MCTs are composed of adult tissue derived from two or three embryonic layers, i.e. different combinations of mature endodermal, mesodermal and ectodermal tissue. They often contain hair and other skin derivatives (ectoderm) but may also contain, for example, thyroid or gastro-intestinal tissue (endoderm), bone, fat, cartilage (mesoderm), or neural tissue(7). It is important to distinguish MCTs from benign monodermal teratomas. The latter are derived from a single embryonic layer, e.g. struma ovarii (consisting of only thyroid tissue), carcinoid tumors (composed of neuroendocrine cells), and neuroectodermal type tumors (e.g. ependymomas)(7).  

Clinical Presentation

Most MCTs are detected incidentally at gynecologic or ultrasound examination performed routinely or for symptoms unrelated to the MCT(5,9). However, painful complications may occur, e.g. adnexal torsion, infection or cyst rupture(3). 

Ultrasound characteristics

Sonography has proven its value in diagnosing ovarian teratomas. Efforts to extract typical features pathognomonic of this pathology are ample and have lead to several suggestive signs. On grayscale two-dimensional ultrasound, one or more of the following typical features can be identified (1).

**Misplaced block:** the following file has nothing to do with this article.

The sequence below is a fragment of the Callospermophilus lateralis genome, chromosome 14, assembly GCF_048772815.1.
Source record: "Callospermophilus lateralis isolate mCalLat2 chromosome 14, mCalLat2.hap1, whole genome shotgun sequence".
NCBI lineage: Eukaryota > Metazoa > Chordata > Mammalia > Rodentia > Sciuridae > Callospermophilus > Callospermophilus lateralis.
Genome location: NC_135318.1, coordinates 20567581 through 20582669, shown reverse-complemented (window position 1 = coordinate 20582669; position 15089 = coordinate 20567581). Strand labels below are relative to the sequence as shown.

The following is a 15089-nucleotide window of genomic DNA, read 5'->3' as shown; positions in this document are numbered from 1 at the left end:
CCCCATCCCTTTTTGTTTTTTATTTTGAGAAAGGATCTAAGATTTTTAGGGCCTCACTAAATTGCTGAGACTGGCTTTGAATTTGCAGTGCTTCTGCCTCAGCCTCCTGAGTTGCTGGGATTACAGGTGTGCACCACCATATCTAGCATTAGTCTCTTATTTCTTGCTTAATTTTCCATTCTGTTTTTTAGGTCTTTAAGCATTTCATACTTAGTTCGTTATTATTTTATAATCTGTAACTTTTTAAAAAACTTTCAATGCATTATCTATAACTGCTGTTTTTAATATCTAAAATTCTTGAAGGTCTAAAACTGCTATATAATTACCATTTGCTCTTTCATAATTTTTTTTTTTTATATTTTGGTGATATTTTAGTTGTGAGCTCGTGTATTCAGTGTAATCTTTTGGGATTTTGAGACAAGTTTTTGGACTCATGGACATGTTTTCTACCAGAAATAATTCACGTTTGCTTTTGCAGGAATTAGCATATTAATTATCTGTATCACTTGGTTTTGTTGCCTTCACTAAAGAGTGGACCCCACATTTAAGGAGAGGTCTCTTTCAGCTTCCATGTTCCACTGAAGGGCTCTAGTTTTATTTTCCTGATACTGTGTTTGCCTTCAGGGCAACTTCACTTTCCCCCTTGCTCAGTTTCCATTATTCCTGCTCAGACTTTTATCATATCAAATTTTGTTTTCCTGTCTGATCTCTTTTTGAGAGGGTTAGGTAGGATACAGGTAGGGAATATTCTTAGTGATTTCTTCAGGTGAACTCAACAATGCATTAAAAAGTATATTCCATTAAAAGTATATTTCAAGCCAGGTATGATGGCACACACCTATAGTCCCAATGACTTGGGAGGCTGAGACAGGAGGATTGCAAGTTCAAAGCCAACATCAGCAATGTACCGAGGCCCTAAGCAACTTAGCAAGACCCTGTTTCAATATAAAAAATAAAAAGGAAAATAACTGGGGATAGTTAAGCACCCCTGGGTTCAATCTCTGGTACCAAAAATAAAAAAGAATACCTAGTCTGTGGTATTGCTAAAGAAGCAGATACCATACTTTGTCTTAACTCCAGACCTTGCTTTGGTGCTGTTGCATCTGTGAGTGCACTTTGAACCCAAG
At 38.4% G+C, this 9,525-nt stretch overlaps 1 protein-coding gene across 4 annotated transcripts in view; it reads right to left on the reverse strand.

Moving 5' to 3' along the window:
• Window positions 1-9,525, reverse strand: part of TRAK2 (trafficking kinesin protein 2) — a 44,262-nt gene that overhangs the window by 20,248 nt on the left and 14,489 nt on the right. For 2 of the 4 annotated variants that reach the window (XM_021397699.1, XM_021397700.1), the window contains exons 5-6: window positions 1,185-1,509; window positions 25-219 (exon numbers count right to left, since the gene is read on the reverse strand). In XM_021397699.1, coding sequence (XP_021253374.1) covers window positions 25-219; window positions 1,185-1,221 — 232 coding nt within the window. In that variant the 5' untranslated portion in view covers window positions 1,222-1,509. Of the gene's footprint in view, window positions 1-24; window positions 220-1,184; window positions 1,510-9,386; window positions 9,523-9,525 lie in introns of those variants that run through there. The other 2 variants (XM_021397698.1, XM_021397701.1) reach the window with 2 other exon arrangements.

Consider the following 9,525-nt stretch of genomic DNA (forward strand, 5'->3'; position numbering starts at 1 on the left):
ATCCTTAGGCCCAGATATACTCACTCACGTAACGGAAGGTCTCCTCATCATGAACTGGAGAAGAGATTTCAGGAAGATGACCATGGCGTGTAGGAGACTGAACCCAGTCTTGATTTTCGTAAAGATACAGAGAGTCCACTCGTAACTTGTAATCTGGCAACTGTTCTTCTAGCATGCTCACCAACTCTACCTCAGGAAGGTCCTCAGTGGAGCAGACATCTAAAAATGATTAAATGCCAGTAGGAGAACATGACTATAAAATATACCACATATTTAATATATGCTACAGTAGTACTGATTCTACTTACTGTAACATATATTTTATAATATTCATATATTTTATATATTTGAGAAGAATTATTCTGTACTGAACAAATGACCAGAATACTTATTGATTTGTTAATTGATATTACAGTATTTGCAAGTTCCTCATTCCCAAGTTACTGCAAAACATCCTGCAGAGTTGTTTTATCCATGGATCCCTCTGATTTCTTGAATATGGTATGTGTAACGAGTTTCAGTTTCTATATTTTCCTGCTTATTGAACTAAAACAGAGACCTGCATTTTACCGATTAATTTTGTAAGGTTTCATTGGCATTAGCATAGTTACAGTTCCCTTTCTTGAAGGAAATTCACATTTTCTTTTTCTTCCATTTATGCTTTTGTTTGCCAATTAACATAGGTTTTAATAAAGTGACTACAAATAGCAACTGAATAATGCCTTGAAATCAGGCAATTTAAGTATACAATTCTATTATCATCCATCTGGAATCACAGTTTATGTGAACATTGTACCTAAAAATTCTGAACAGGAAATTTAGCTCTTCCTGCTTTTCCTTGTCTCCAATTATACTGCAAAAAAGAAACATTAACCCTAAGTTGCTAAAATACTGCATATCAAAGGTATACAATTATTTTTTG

-    Dots and/or lines (by some called ’dermoid mesh’), appearing hyperechogenic in the cyst(10,11).
-    Echogenic white ball, is recognizable by its smooth surface, the absence of vascularity on color/power Doppler imaging, the fact that it may or may not cast extensive acoustic shadows and may or may not be mobile upon dynamic scanning(12). The nodule is not to be considered as solid tissue according to the International Ovarian Tumor Analysis (IOTA) group criteria(13).
-    Fat- fluid level, seen as a straight, sharp demarcation between hyperechoic and less echogenic cyst fluid. The hyperechoic cyst fluid is sometimes mobile upon shift in decubital position or when pushed upon(10,14).
-    Tip of the iceberg sign, signifying a retro-lesional shadow that obscures visibility of any structure lying beyond the proximal lesion border(10,15). However, this sign is hard to define and is dependent on machine settings(11,15).
-    Cotton wool tufts, poorly demarcated hyperechogenic lesions in the cyst content. (1)
-    ‘Mushroom cap sign’ may be seen as a variation of the ‘fat-fluid level’. It is characterized by a static, sharp, curvilinear demarcation between hypo- or anechoic and hyperechoic substances(1). 
-    Completely hyperechogenic lesion, in which the sebacious and/or adipose content completely fills the cyst without irregularities(1). 
-    Starry sky sign, seen as anechoic cystic content with floating hyperechogenic particulate matter (1).

Only a small proportion of MCTs manifest no typical features. Vascularized solid tissue is present in a small minority  of MCTs (1).


Expectantly managed, (usually asymptomatic) MCTs vary in growth rate(9,16). One study showed that sonographically detected mature teratomas (dermoid cysts) smaller than 6 cm grew on average 1.8 mm per year in premenopausal women, whereas they annually shrunk by 1.6 mm per year in postmenopausal patients(16). Another study reported the median growth rate for MCTs (irrespective of initial size or menopausal status) to be 0.09 mm per month(17). With increasing size, the risk of torsion rises(18).